gravity

Watch a Bowling Ball and a Feather Fall in a Vacuum [Video]

One of the most suprising things we learn in Physics class is that the acceleration due to Earth’s gravity is constant for any mass (9.81 m/s/s). Gallileo demonstrated it in 1589 by dropping objects of different mass from the Leaning Tower of Pisa. Sure, a heavier mass will do more damage, but they all reach the ground at the same time.

One explanation for why we struggle with it is that we live in a world full of air.

Very light objects are more susceptible to air resistance. While the gravitational acceleration of a feather is the same as the gravitational acceleration of a bowling ball, the actual force exerted is proportional to their mass [ F= mass(variable) x acceleration(constant) ].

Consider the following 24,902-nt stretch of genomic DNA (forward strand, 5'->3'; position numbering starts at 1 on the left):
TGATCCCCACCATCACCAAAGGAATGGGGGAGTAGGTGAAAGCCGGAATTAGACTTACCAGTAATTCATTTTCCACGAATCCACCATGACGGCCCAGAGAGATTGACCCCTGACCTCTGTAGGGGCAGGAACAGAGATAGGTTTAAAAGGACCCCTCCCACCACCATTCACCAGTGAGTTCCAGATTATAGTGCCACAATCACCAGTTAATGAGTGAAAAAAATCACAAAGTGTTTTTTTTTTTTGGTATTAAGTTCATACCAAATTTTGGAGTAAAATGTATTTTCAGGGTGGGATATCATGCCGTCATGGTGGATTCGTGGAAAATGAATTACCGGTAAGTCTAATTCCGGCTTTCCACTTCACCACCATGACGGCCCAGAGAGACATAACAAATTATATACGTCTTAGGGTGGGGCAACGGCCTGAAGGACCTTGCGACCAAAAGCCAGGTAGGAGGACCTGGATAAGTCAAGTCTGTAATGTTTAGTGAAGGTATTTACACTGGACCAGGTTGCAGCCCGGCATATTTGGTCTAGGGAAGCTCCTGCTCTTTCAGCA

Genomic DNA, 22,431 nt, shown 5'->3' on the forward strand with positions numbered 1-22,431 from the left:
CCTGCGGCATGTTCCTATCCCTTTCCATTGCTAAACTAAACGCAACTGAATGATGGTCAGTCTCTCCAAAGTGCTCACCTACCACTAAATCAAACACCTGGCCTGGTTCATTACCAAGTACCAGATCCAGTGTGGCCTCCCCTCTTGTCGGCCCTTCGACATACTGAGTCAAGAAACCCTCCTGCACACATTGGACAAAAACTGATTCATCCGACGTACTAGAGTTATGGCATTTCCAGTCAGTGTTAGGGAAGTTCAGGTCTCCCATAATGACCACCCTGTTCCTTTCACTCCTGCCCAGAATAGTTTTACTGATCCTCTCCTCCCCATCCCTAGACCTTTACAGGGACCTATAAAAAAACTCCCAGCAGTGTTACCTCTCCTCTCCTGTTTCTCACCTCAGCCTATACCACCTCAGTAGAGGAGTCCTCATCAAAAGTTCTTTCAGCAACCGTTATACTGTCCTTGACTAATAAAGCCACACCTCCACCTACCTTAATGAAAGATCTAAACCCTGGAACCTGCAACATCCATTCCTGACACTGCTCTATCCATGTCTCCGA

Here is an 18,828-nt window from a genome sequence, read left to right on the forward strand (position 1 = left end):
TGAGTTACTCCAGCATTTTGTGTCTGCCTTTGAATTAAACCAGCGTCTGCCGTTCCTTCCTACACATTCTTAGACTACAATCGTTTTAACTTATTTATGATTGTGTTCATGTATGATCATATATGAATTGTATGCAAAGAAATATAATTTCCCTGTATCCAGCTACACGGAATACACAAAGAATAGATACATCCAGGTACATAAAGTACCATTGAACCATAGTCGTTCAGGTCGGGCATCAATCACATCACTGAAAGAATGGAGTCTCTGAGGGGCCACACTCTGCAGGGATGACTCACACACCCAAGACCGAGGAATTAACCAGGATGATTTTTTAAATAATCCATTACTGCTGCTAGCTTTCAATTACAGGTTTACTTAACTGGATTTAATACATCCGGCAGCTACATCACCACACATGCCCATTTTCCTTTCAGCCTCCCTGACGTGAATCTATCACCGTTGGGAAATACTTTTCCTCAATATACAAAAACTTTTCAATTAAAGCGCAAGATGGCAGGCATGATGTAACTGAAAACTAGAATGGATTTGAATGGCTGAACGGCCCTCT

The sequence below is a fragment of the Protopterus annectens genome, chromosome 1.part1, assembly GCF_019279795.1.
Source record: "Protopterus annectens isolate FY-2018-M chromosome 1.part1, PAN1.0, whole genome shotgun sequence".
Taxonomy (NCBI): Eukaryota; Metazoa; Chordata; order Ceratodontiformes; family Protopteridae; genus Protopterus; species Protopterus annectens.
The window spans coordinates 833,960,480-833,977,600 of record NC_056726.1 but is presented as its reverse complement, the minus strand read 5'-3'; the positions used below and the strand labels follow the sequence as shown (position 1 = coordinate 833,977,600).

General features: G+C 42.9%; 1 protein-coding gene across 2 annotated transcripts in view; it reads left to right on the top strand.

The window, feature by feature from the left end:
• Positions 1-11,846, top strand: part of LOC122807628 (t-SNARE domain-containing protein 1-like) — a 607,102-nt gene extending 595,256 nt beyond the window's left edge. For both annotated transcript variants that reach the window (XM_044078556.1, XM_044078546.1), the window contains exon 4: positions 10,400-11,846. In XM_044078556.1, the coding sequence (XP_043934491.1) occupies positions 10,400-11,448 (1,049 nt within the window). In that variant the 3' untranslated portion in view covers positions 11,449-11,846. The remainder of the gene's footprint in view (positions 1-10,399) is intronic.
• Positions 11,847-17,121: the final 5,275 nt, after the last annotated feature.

In the case of a feather, the force of the air resistance is significant when compared to the gravitational force – so it falls more slowly. This is how a parachute works: by catching more air.

In our experience, a feather falls more slowly because of air resistance.

But what if you remove the air? Brian Cox demonstrates for the BBC series Human Universe, with the aid of a very large vacuum chamber, and some amazing slow-motion photography.

[youtube]https://www.youtube.com/watch?v=E43-CfukEgs[/youtube]

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